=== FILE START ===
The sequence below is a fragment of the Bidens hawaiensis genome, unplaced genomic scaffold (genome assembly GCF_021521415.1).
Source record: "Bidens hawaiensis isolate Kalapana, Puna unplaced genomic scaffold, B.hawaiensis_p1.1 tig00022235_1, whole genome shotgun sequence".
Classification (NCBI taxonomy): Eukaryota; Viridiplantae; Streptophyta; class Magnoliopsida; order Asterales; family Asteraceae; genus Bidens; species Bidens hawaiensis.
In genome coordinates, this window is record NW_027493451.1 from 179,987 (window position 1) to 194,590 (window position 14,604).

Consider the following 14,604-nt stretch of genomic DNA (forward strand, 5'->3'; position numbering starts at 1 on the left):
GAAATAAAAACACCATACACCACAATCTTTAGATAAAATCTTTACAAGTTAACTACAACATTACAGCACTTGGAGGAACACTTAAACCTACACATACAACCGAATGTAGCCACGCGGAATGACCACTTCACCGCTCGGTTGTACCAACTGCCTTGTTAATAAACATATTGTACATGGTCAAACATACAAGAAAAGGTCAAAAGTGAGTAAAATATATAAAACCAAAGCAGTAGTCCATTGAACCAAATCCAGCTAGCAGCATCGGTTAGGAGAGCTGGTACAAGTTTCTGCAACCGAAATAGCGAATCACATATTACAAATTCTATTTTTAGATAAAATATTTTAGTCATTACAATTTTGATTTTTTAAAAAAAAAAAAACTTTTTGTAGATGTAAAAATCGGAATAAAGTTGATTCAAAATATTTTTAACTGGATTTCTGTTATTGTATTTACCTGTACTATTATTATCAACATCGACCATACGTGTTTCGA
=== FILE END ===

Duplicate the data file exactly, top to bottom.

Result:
The sequence below is a fragment of the Bidens hawaiensis genome, unplaced genomic scaffold (genome assembly GCF_021521415.1).
Source record: "Bidens hawaiensis isolate Kalapana, Puna unplaced genomic scaffold, B.hawaiensis_p1.1 tig00022235_1, whole genome shotgun sequence".
Classification (NCBI taxonomy): Eukaryota; Viridiplantae; Streptophyta; class Magnoliopsida; order Asterales; family Asteraceae; genus Bidens; species Bidens hawaiensis.
In genome coordinates, this window is record NW_027493451.1 from 179,987 (window position 1) to 194,590 (window position 14,604).

Consider the following 14,604-nt stretch of genomic DNA (forward strand, 5'->3'; position numbering starts at 1 on the left):
GAAATAAAAACACCATACACCACAATCTTTAGATAAAATCTTTACAAGTTAACTACAACATTACAGCACTTGGAGGAACACTTAAACCTACACATACAACCGAATGTAGCCACGCGGAATGACCACTTCACCGCTCGGTTGTACCAACTGCCTTGTTAATAAACATATTGTACATGGTCAAACATACAAGAAAAGGTCAAAAGTGAGTAAAATATATAAAACCAAAGCAGTAGTCCATTGAACCAAATCCAGCTAGCAGCATCGGTTAGGAGAGCTGGTACAAGTTTCTGCAACCGAAATAGCGAATCACATATTACAAATTCTATTTTTAGATAAAATATTTTAGTCATTACAATTTTGATTTTTTAAAAAAAAAAAAACTTTTTGTAGATGTAAAAATCGGAATAAAGTTGATTCAAAATATTTTTAACTGGATTTCTGTTATTGTATTTACCTGTACTATTATTATCAACATCGACCATACGTGTTTCGA